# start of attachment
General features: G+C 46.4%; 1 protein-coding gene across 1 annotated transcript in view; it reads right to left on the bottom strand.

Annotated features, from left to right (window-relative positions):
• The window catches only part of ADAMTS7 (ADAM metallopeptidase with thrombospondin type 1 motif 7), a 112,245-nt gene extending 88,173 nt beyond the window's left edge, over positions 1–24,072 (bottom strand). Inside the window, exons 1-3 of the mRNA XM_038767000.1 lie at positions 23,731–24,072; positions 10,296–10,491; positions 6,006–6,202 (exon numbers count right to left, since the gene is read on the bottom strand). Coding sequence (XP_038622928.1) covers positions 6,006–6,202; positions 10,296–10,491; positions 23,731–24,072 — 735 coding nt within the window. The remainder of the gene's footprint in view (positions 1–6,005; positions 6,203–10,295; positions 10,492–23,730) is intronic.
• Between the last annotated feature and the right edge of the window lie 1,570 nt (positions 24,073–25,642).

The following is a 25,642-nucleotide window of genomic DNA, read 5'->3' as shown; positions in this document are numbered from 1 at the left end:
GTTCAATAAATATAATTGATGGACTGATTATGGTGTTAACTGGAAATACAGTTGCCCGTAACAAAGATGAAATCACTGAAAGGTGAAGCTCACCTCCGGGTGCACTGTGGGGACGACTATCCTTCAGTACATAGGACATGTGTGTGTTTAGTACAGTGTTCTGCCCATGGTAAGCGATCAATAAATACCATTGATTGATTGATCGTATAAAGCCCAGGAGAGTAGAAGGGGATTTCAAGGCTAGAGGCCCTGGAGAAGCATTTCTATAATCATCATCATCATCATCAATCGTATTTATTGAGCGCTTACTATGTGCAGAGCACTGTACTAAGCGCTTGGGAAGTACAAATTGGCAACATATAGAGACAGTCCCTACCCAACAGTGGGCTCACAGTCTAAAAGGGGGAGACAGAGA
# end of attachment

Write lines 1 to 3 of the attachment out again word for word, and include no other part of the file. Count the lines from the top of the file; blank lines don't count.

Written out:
General features: G+C 46.4%; 1 protein-coding gene across 1 annotated transcript in view; it reads right to left on the bottom strand.

Annotated features, from left to right (window-relative positions):
• The window catches only part of ADAMTS7 (ADAM metallopeptidase with thrombospondin type 1 motif 7), a 112,245-nt gene extending 88,173 nt beyond the window's left edge, over positions 1–24,072 (bottom strand). Inside the window, exons 1-3 of the mRNA XM_038767000.1 lie at positions 23,731–24,072; positions 10,296–10,491; positions 6,006–6,202 (exon numbers count right to left, since the gene is read on the bottom strand). Coding sequence (XP_038622928.1) covers positions 6,006–6,202; positions 10,296–10,491; positions 23,731–24,072 — 735 coding nt within the window. The remainder of the gene's footprint in view (positions 1–6,005; positions 6,203–10,295; positions 10,492–23,730) is intronic.